The Art Institute of Chicago and The Renaissance Society at The University of Chicago will co-present a single, ambitious exhibition of new sculptures and drawings by Amsterdam-based artist Mark Manders this fall. The project, entitled Isolated Rooms, will be on view at the Art Institute from September 13, 2003 to January 4, 2004, and at The Renaissance Society from September 14 to November 2, 2003. This two-part exhibition is the Dutch artist’s first one-person museum exhibition in the United States. It also marks another remarkable collaboration between the Art Institute and The Renaissance Society following the Thomas Hirschhorn exhibition in 2000 two venues that share a commitment to bring the very best in international contemporary art to the city of Chicago.
Manders belongs to a generation of post-minimal sculptors whose work is unabashedly grounded in narrative. In this respect, his significant precursors include Robert Gober, Juan Munoz, Kiki Smith, and Miroslaw Balka, to name a few. Manders, however, uses the figure sparingly, relying instead on alterations and configurations of everyday objects and architectural fixtures to create disturbingly quizzical tableaux and installations that evoke the feeling of absence rather than presence. Subjectivity and identity are questioned rather than asserted through naturalistic rendering of the human form. Although interested in narrative, Manders’ generation has inherited, via figures such as Bruce Nauman, a healthy skepticism regarding the time-honored creed of breathing life into inert materials. Stripped of such noble sentiment, sculptors no longer partake in a positivist anthropomorphism, converting objects into organisms; instead organisms are rendered as objects.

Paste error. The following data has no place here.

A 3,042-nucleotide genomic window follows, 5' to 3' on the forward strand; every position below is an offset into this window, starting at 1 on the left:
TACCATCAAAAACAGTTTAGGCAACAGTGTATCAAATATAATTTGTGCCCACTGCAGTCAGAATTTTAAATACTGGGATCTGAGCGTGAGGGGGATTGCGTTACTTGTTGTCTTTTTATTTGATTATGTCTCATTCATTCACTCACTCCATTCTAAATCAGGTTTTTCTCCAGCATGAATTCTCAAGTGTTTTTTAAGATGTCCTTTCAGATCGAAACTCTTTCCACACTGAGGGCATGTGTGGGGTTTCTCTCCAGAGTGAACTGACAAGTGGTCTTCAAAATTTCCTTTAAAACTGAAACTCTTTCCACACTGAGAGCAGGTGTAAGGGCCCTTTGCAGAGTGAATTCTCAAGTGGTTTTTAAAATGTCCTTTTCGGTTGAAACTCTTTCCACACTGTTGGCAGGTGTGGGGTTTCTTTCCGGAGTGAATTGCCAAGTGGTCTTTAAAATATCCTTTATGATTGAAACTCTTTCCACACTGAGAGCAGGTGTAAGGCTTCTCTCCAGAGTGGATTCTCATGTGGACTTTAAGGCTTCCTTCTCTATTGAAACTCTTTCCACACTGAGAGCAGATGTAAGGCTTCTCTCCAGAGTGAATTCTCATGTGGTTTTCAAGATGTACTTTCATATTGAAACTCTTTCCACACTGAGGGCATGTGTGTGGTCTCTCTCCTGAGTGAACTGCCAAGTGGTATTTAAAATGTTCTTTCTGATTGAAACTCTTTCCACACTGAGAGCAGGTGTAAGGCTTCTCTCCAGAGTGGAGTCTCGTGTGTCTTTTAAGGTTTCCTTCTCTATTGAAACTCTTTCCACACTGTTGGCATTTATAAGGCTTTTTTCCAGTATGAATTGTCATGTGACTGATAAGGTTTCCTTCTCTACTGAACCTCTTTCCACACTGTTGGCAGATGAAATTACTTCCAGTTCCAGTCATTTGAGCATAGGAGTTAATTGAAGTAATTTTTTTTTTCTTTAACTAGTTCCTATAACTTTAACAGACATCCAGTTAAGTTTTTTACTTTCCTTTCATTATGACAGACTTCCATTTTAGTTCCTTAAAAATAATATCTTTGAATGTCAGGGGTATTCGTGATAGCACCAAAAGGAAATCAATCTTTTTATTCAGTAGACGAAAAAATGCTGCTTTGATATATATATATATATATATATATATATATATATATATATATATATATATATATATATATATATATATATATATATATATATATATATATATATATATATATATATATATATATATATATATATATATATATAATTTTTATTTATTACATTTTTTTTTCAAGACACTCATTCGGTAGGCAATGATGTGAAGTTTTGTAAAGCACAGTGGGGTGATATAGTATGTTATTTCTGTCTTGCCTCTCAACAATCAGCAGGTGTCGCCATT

In Manders’ case, the organism is the self and the object is a series of rooms that amount to a building, or what he has dubbed Self-Portrait as a Building, an ongoing project that the artist has developed over the past 17 years. This project, a piece of purely imaginary architecture, represents a larger, perpetually unrealized whole. Dozens of rooms are designated to contain Manders’ many handmade artifacts and objects. For the artist, small provisional floor plans reveal the locations of all objects and their precise juxtapositions within the context of the larger project. The framework provides the artist with a system of coordinates, an archive, an encyclopedia of references and meanings, and a forum for experimentation, all in one.
Manders makes no distinction between the figure and the figurative, the figurative and the literal, the literal and the literary. His sculptural vocabulary can be read and its parts recombined with new work to form open-ended verse that change from one exhibition to the next, and are exhibited in fragmentary statesas is the case with Isolated Rooms. The work is driven by poetic narratives whose syntax consists of ideas and personal experiences rendered in discreet object form. It does not, however, function as hermetic, self-referential poetry as much as it does a rhetorical, bleak humor. Manders’ poignant object choices, with their references to office, factory, alley, laboratory, or cinderblock hut, conjure an all too familiar alienation, one that hints at Franz Kafka’s absurdist bureaucracy, George Orwell’s utterly instrumentalized humanity, or the humorous intellectual dry heaving characteristic of, say, Samuel Beckett. Manders’ rodent, a recurring motif, has assumed varying degrees of representation with his installations, from the inclusion of actual taxidermied rats to large, abstract, biomorphic rat-like forms. It recalls a line from the French poet Paul Celan that, “There are still songs to sing beyond humankind.” Likewise, Manders’ vision suggests a post-humanist world in which questions of who we are, only be arrived at through a consideration of what we are, as gleaned through the settings and objects we make of ourselves and for ourselves.
Mark Manders was born in 1968 in Volke, The Netherlands. His work has been the subject of solo exhibitions at The Stedelijk Museum, Amsterdam (2000), Staatliche Kunsthalle Baden-Baden (1998) and The Van Abbemuseum, Eindhoven (1994). Important group exhibitions include Sonsbeek 9, Arnhem (2001), 49th Venice Biennale (2001), and XXIV Bienal de Sao Paolo (1999). His work was also included in Documenta 11, Kassel, and Drawing Now: Eight Propositions at The Museum of Modern Art (2002).